On July 14, 2006, the Bank of Japan raised its benchmark overnight rate off zero for the first time since introducing the world to ZIRP in 1999. In doing so, the BoJ noted that the Japanese economy in its view continued to ‘expand moderately’ and that risks inside the economy were ‘balanced.’ The central bank also sought to reassure, further commenting that despite one 25 bps rate hike ‘an accommodative monetary environment ensuing from very low interest rates will probably be maintained for some time.’ These words, all of them, should sound frighteningly familiar, as they are being redeployed in nearly exactly the same phrasing by the Federal Reserve. Whether or not the FOMC votes for a second rate hike today still remains to be seen, as before that ‘news’ there is first the BoJ once more admitting that its prior efforts didn’t actually work. For the record, Japanese officials actually carried out two hikes, a second coming in February 2007 just in time for the open minded to finally see what really had been going on in the global economy. In other words, the Japanese policymakers made the same mistakes as are being made today. They assumed absence of further contraction was the same as recovery. In the singularly binary model of orthodox economics, if an economy isn’t in recession it must be growing; so if the economy isn’t in further recession and the economy is barely growing or even stagnating then it is assumed that growth is just being delayed. By the middle of 2006, the Bank of Japan believed there were enough signs the economic postponement had ended.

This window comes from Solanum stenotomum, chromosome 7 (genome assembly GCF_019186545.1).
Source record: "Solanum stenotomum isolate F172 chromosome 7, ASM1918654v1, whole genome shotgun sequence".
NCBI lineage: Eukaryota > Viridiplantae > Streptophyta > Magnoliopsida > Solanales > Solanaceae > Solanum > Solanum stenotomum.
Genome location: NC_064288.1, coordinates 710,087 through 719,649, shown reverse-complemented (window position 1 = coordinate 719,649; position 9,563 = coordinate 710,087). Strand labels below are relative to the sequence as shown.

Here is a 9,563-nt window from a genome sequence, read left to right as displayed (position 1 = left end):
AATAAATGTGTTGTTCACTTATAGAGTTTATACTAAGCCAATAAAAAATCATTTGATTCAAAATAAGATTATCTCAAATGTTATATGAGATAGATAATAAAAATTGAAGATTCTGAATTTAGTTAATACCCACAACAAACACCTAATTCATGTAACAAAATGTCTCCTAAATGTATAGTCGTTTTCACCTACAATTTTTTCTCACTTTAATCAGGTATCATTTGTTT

Japan’s poor exports performance continued in August, with shipments falling for an 11th straight month as a strong yen and tepid global economy undercut demand. Key Points Exports dropped 9.6 percent in August from a year earlier, the Ministry of Finance said on Wednesday. The median estimate of economists surveyed by Bloomberg pointed to a 4.7 percent decline. Imports fell 17.3 percent, resulting in a trade deficit of 18.7 billion yen ($184 million). Big Picture The trade data came just hours before the results of a highly anticipated Bank of Japan policy meeting.